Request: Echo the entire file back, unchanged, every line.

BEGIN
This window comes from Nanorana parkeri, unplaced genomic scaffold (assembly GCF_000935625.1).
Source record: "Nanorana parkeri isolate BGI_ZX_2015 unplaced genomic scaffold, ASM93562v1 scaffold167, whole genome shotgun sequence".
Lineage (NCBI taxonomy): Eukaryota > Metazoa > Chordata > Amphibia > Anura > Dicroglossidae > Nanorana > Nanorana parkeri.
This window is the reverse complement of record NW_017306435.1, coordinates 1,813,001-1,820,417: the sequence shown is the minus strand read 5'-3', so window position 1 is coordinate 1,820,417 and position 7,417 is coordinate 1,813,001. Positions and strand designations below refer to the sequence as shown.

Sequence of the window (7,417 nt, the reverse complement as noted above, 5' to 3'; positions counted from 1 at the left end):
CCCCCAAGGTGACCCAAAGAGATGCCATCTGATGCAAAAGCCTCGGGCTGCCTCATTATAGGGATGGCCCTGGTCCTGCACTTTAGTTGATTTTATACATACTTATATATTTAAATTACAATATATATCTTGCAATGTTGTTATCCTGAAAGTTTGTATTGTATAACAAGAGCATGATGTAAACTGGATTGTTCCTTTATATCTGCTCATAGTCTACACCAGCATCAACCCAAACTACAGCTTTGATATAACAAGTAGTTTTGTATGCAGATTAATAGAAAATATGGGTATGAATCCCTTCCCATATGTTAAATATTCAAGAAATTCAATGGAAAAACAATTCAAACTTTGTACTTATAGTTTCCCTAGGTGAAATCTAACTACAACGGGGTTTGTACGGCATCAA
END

This window comes from Nanorana parkeri, unplaced genomic scaffold (assembly GCF_000935625.1).
Source record: "Nanorana parkeri isolate BGI_ZX_2015 unplaced genomic scaffold, ASM93562v1 scaffold167, whole genome shotgun sequence".
Lineage (NCBI taxonomy): Eukaryota > Metazoa > Chordata > Amphibia > Anura > Dicroglossidae > Nanorana > Nanorana parkeri.
This window is the reverse complement of record NW_017306435.1, coordinates 1,813,001-1,820,417: the sequence shown is the minus strand read 5'-3', so window position 1 is coordinate 1,820,417 and position 7,417 is coordinate 1,813,001. Positions and strand designations below refer to the sequence as shown.

Sequence of the window (7,417 nt, the reverse complement as noted above, 5' to 3'; positions counted from 1 at the left end):
CCCCCAAGGTGACCCAAAGAGATGCCATCTGATGCAAAAGCCTCGGGCTGCCTCATTATAGGGATGGCCCTGGTCCTGCACTTTAGTTGATTTTATACATACTTATATATTTAAATTACAATATATATCTTGCAATGTTGTTATCCTGAAAGTTTGTATTGTATAACAAGAGCATGATGTAAACTGGATTGTTCCTTTATATCTGCTCATAGTCTACACCAGCATCAACCCAAACTACAGCTTTGATATAACAAGTAGTTTTGTATGCAGATTAATAGAAAATATGGGTATGAATCCCTTCCCATATGTTAAATATTCAAGAAATTCAATGGAAAAACAATTCAAACTTTGTACTTATAGTTTCCCTAGGTGAAATCTAACTACAACGGGGTTTGTACGGCATCAA